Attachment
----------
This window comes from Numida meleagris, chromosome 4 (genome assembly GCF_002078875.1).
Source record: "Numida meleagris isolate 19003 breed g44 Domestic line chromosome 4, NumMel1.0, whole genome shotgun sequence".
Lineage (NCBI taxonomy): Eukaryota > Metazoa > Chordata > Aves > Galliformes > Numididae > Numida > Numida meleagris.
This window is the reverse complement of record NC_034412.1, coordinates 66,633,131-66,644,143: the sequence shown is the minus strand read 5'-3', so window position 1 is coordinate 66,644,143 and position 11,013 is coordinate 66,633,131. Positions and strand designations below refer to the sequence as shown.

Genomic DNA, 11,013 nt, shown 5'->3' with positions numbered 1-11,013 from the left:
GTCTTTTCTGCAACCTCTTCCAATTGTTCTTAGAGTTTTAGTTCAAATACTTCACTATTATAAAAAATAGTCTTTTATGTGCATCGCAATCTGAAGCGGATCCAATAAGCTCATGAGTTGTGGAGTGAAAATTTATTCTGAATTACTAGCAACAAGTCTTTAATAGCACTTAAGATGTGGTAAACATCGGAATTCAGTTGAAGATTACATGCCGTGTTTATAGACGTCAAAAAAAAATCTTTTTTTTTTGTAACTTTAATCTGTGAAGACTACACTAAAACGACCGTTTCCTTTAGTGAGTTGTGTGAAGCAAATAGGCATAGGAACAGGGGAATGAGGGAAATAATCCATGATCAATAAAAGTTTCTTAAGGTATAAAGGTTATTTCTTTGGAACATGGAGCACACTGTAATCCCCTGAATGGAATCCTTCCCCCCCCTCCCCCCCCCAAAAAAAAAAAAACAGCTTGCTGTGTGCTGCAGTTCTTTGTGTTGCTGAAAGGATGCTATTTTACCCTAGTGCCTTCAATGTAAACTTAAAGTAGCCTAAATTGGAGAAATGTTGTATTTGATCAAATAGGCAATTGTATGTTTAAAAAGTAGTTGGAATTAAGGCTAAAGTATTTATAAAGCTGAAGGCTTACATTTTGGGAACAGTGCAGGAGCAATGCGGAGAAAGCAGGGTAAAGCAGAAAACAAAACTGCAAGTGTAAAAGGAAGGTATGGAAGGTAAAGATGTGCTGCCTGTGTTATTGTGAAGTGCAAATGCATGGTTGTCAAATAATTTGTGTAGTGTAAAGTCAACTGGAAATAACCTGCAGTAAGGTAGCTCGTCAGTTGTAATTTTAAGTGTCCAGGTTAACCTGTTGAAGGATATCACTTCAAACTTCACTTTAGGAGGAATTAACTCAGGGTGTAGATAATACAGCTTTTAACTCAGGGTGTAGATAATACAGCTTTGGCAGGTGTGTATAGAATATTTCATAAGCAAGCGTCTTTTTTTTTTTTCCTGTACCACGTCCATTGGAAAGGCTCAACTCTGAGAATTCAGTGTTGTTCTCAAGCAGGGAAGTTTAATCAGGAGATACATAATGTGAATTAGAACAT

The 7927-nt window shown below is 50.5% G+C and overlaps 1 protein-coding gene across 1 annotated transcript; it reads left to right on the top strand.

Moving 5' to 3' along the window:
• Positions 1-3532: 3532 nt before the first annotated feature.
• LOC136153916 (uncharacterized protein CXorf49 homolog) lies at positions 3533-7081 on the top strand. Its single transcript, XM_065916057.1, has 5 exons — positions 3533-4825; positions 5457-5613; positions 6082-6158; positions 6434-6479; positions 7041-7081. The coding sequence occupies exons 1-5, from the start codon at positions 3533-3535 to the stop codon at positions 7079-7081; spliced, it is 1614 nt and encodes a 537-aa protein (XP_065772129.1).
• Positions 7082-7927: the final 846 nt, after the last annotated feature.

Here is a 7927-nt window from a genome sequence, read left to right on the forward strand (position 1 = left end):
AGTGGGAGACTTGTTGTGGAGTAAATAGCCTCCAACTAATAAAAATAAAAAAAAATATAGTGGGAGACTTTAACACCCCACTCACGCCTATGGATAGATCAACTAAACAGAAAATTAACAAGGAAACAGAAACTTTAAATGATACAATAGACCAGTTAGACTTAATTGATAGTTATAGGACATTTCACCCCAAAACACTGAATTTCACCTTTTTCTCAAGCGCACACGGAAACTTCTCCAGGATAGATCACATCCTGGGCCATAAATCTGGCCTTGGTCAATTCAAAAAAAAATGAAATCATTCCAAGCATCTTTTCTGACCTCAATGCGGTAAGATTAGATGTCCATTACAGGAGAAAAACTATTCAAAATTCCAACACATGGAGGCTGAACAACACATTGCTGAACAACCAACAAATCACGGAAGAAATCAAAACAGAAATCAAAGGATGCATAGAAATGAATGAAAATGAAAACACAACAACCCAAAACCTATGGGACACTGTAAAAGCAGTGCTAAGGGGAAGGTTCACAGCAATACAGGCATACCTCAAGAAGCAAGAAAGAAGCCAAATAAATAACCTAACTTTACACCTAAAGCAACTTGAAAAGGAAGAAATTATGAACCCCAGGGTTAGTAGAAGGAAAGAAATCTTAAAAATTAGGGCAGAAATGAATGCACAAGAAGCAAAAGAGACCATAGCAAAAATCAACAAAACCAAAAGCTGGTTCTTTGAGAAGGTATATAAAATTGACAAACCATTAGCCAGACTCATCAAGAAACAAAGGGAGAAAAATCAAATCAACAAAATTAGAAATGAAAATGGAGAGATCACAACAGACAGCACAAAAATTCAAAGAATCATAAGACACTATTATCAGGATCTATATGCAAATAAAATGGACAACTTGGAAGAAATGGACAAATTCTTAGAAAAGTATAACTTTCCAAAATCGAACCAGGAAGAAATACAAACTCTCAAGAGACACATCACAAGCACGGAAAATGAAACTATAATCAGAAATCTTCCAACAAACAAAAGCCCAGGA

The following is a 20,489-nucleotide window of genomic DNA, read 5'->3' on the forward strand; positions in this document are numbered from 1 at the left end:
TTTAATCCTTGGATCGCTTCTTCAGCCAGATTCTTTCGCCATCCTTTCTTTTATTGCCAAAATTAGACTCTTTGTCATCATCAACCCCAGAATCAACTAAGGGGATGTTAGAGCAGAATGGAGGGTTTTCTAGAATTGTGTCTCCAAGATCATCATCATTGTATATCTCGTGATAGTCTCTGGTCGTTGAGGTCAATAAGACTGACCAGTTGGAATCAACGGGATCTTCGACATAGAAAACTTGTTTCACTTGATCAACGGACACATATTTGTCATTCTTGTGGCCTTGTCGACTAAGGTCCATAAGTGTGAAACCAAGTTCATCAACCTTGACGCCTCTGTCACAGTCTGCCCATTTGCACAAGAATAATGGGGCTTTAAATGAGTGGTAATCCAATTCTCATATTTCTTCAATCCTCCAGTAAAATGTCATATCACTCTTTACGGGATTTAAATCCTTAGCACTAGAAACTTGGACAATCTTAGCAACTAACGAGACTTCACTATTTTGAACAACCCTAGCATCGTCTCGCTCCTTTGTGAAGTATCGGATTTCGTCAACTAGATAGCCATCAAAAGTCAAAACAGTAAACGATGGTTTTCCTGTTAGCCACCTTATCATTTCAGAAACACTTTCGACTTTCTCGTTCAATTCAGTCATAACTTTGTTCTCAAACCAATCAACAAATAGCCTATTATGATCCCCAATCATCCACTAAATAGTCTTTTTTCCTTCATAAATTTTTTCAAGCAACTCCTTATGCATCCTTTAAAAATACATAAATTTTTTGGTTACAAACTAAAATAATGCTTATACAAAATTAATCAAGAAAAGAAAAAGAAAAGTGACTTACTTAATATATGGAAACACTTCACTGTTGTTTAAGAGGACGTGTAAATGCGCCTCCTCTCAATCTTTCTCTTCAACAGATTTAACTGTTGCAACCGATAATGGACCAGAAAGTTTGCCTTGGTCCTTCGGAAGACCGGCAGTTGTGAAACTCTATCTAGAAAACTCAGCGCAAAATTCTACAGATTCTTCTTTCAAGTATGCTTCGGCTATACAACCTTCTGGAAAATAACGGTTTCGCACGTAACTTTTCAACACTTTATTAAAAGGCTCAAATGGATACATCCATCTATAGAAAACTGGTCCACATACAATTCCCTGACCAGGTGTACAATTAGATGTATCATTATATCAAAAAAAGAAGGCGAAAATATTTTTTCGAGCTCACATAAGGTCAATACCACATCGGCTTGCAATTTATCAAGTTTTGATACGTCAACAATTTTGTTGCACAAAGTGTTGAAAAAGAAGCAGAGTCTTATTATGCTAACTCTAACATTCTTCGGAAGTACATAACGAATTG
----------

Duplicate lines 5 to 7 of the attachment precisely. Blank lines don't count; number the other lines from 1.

Genomic DNA, 11,013 nt, shown 5'->3' with positions numbered 1-11,013 from the left:
GTCTTTTCTGCAACCTCTTCCAATTGTTCTTAGAGTTTTAGTTCAAATACTTCACTATTATAAAAAATAGTCTTTTATGTGCATCGCAATCTGAAGCGGATCCAATAAGCTCATGAGTTGTGGAGTGAAAATTTATTCTGAATTACTAGCAACAAGTCTTTAATAGCACTTAAGATGTGGTAAACATCGGAATTCAGTTGAAGATTACATGCCGTGTTTATAGACGTCAAAAAAAAATCTTTTTTTTTTGTAACTTTAATCTGTGAAGACTACACTAAAACGACCGTTTCCTTTAGTGAGTTGTGTGAAGCAAATAGGCATAGGAACAGGGGAATGAGGGAAATAATCCATGATCAATAAAAGTTTCTTAAGGTATAAAGGTTATTTCTTTGGAACATGGAGCACACTGTAATCCCCTGAATGGAATCCTTCCCCCCCCTCCCCCCCCCAAAAAAAAAAAAACAGCTTGCTGTGTGCTGCAGTTCTTTGTGTTGCTGAAAGGATGCTATTTTACCCTAGTGCCTTCAATGTAAACTTAAAGTAGCCTAAATTGGAGAAATGTTGTATTTGATCAAATAGGCAATTGTATGTTTAAAAAGTAGTTGGAATTAAGGCTAAAGTATTTATAAAGCTGAAGGCTTACATTTTGGGAACAGTGCAGGAGCAATGCGGAGAAAGCAGGGTAAAGCAGAAAACAAAACTGCAAGTGTAAAAGGAAGGTATGGAAGGTAAAGATGTGCTGCCTGTGTTATTGTGAAGTGCAAATGCATGGTTGTCAAATAATTTGTGTAGTGTAAAGTCAACTGGAAATAACCTGCAGTAAGGTAGCTCGTCAGTTGTAATTTTAAGTGTCCAGGTTAACCTGTTGAAGGATATCACTTCAAACTTCACTTTAGGAGGAATTAACTCAGGGTGTAGATAATACAGCTTTTAACTCAGGGTGTAGATAATACAGCTTTGGCAGGTGTGTATAGAATATTTCATAAGCAAGCGTCTTTTTTTTTTTTCCTGTACCACGTCCATTGGAAAGGCTCAACTCTGAGAATTCAGTGTTGTTCTCAAGCAGGGAAGTTTAATCAGGAGATACATAATGTGAATTAGAACAT

The 7927-nt window shown below is 50.5% G+C and overlaps 1 protein-coding gene across 1 annotated transcript; it reads left to right on the top strand.